I don’t remember how old I was. I know I was very young. I distinctly remember the crunch of the fallen brown leaves underfoot as we crept slowly to the top of the hard wood covered ridge to sit
beside a big hickory. There in the tree tops of North Carolina, probably only 20 yards away, was the first gray squirrel of the day, scampering to save his life. The shot seemed a long one to me,
but my dad and grandfather (Papaw) were confident that the Stevens bolt action .410 could do the job. The next memory I have is the feel of his lifeless body in my hands while I admired his colors
and fur. I know we killed more than the one that day because we had squirrel dumplings the next morning. I recall the smell of those squirrels boiling in papaw’s outbuilding on his potbellied stove.
The aroma filled the yard around the house and will always be with me.
We lived in the suburbs of Atlanta and my dad didn’t really hunt as I grew up. Family life and work and church and location tore him away from his hunting roots and it fell from his list of “must do’s”.
Had it not been for a lucky move to “the country” when I was 14, I may have been the same. Yet, that first trip into the woods had deeply imprinted into me, a world of chasing wild game that consumes
a large portion of my time, thoughts, efforts, and money now. For nostalgic reasons, I still, if only once a year, take some time out to go squirrel hunting. I usually take His gun with me and I usually spend
more time remembering him than I do anything else. I always go with a youngster.
I have had the wonderful opportunity to take all of my children hunting and it has been a blessing to spend many mornings with them in the woods. I have seen a renewed passion for hunting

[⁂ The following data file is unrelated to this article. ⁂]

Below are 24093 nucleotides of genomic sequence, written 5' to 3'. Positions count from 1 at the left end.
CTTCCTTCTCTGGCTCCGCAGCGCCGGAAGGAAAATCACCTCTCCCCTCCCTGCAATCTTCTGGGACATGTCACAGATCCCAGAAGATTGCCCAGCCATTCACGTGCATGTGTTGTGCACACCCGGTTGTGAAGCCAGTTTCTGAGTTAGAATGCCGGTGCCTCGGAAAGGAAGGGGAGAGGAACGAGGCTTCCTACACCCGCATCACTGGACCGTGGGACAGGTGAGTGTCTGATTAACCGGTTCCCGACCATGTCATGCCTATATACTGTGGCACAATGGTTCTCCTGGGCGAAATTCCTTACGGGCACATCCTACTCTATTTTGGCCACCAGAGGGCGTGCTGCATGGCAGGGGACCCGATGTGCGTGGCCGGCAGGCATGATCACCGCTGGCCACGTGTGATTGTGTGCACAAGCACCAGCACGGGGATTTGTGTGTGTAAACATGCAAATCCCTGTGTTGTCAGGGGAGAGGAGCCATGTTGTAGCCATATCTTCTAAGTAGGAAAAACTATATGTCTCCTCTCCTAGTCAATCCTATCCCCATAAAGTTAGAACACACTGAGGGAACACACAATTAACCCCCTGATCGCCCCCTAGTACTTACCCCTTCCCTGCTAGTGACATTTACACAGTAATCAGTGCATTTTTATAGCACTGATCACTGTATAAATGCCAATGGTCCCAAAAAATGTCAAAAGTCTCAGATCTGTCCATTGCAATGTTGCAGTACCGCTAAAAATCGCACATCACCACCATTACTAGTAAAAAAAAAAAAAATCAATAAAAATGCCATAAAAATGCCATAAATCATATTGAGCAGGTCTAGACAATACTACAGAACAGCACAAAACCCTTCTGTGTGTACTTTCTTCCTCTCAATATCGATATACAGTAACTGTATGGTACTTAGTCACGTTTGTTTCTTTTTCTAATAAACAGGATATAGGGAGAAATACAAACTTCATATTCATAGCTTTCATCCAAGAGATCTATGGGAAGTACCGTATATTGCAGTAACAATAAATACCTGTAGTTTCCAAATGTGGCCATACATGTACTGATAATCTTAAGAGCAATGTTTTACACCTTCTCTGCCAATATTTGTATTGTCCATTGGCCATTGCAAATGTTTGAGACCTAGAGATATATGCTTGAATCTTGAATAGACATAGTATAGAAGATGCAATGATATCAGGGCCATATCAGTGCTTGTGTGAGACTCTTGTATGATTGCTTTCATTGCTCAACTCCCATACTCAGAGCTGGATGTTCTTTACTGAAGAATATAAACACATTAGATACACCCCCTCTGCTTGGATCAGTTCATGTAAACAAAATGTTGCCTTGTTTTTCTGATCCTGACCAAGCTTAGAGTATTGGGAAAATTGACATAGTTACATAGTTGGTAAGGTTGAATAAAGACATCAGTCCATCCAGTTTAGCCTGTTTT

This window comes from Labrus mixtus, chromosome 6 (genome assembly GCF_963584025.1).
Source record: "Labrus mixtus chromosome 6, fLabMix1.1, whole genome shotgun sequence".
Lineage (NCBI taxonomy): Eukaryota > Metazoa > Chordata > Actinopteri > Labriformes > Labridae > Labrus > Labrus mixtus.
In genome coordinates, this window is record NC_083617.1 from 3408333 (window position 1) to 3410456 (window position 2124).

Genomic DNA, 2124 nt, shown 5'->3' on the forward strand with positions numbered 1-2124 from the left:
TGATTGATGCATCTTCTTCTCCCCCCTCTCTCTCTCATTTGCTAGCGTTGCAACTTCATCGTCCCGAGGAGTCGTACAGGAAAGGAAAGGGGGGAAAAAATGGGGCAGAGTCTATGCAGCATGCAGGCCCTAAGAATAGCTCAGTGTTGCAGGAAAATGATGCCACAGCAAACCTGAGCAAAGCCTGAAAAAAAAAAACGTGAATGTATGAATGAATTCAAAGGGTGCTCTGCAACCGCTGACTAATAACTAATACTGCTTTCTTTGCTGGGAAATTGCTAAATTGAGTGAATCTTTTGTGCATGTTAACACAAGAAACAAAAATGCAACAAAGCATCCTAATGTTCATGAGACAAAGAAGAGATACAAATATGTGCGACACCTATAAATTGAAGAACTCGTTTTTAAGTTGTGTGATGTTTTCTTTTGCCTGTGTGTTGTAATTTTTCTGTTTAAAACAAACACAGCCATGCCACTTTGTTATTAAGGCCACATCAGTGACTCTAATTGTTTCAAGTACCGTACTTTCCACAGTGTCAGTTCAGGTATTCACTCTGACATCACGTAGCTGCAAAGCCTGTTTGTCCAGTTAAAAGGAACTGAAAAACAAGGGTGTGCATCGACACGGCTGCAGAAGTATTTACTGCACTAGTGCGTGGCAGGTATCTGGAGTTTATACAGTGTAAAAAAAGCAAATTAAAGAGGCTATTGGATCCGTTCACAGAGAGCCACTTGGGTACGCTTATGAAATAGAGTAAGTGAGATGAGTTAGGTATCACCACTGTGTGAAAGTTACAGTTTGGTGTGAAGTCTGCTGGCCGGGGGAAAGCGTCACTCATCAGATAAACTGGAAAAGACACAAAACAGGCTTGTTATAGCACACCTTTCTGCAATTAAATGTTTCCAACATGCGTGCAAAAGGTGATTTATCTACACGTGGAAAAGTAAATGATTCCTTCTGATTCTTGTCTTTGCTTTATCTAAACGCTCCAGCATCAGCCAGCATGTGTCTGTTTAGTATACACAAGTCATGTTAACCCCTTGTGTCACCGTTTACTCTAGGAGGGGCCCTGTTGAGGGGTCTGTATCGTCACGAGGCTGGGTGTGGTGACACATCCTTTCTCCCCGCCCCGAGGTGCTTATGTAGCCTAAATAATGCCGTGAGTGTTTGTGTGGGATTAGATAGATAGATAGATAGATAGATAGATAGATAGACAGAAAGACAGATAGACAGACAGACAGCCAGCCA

in my father as well. Words hardly express the joy I have to have shared the hours in a duck blind with both ends of my lineage. I know now, as well, that my son will continue to share the
passion of the outdoors with his son and that warms me.
In today’s world of digital distraction, when families can sit together at a table and hardly hold a conversation without the interruption of some electronic device, we should be more desperate than
ever to get a young person out of the house and impart unto them the exquisite world of hunting.
The hours I have spent with my son and daughters in the duck blind alone, have given them a deep appreciation for wild game, conservation, the need for being equipped, a desire
for quality time, a love for animals, and a deeper understanding of life and death. It has given me the opportunity to share ideals and passions through open conversation that are
difficult to discuss anywhere else. It has given us all a bond that simply cannot be made in other environs. It has shaped my children into who they are today and who they will be
tomorrow and how they will help shape their own children.
Do not miss, the chance to take your children hunting. If you don’t have your own children, take a nephew, a niece, or a neighbor’s kid and show them what the outside world looks like.
We all win in the end when we share our love for the outdoors.
Dedicated to the loving Memory of John Turner Rupard, who shared with me my first squirrel hunt. Here’s to the hours to come with my father and kids in the blind.